But more to the point: even if it were a crime, the punishment should fit the crime. In the case of a downloaded movie, the copyright holder would be hard-pressed to show damages (in the form of lost profits) of more than maybe about $1. A CD that was downloaded rather than purchased might have brought the copyright holder $0.50 in royalty payments.

So, the issue we REALLY have to come to terms with is: should we allow corporate Mafias to punish people to the tune of hundreds of thousands of dollars, over lost profits of a couple of bucks AT MOST???

"The thing that most people don't understand today is just how much of the economy is related to promotion of coopyright-protected works."

This is not a valid argument for getting rid of copyrights. At best, it is an argument against the abuse of copyrights that is perpetrated every day by the entertainment industry.

Re:Plausible Deniability... (2, Interesting)

Anonymous Coward | about 2 years ago | (#40578181)

Heh, I wrote your hypothetical "malware" for myself as a useful piece of software. Checks the Rotten Tomatoes new on DVD RSS feed, discards anything with a rotten score, uses Torrentz search API to search for a variety of strings, prioritizes blu-ray rip over DVD rip, more seeds over less seeds, user "verified" torrents over non-verified torrents, tries to weed out common strings that denote non-English languages "ITA", uses release year to resolve ambiguities, and then feeds the magnet link into uTorrent via Web UI.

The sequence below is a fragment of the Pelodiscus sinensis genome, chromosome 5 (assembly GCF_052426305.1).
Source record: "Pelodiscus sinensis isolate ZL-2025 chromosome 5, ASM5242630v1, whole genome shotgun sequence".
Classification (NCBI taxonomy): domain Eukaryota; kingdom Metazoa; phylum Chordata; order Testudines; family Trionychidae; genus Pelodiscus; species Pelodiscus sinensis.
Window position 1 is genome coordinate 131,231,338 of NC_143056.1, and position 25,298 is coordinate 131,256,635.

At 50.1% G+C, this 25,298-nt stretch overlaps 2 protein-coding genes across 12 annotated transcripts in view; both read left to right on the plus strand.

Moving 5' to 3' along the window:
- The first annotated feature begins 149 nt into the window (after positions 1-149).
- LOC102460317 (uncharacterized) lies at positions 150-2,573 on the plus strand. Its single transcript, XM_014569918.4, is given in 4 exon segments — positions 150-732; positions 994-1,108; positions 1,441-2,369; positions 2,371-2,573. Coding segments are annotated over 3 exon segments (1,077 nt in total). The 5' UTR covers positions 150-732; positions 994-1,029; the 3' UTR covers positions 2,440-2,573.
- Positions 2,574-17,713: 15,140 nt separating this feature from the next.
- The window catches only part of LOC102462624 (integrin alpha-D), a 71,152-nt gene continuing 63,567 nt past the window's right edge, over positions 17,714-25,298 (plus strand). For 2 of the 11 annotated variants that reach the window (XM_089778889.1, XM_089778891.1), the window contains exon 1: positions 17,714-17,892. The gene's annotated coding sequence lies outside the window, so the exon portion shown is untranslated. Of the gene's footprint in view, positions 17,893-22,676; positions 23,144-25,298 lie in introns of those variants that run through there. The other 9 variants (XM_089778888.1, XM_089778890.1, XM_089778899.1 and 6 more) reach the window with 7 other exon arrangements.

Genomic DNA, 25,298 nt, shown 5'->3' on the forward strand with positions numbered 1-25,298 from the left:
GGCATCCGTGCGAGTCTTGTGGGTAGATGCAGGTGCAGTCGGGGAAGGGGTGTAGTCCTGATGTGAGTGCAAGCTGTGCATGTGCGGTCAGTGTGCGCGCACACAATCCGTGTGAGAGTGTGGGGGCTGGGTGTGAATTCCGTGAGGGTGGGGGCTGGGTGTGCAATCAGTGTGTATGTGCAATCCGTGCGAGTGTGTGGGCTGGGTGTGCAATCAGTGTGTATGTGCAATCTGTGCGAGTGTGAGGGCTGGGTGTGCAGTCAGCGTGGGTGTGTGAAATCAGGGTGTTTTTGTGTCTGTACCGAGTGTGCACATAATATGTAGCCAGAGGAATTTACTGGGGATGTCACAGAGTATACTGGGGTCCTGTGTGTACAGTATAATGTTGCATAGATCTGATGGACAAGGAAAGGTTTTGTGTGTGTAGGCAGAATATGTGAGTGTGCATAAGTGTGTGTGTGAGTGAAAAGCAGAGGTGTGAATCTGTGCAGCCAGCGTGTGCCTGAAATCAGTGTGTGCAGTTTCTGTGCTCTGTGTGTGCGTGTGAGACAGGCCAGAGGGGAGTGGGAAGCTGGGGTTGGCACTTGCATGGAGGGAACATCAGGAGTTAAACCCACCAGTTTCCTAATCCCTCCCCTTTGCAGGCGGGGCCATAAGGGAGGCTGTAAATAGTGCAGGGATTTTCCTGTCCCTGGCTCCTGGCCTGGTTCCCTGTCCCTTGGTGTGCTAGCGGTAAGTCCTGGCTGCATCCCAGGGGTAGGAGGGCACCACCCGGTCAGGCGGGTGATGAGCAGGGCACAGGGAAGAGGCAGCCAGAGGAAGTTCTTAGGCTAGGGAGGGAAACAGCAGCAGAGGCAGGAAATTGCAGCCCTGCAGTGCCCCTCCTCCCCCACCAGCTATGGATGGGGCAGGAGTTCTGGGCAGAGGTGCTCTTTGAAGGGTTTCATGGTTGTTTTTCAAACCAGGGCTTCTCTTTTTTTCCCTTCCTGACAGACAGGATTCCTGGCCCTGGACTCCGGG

I get a bunch of great new movies every week, including stuff I haven't even heard of. Accuracy rate is >=90% and when it does backfire, it generally just downloads another movie.

And then another script I wrote is triggered when the torrent is done downloading, unzips if necessary, and moves the movie files to the appropriate directory.

Re:Plausible Deniability... (1)

AmiMoJo (196126) | about 2 years ago | (#40578243)

From a defensive point of view, what is the minimum number of compromises that one should run in their own network to provide themselves with sufficient plausible deniability from this type of thing?

Some ISPs provide this for the customers by giving them all secondary semi-open wifi networks. For example BT Broadband customers have their own private wifi network but the router also broadcasts a second BT OpenZone SSID that allows other BT subscribers to get internet access after logging in. Fon offers something similar. The deal is you provide free wifi to other subscribers in exchange of having use of the same service when you are out and about.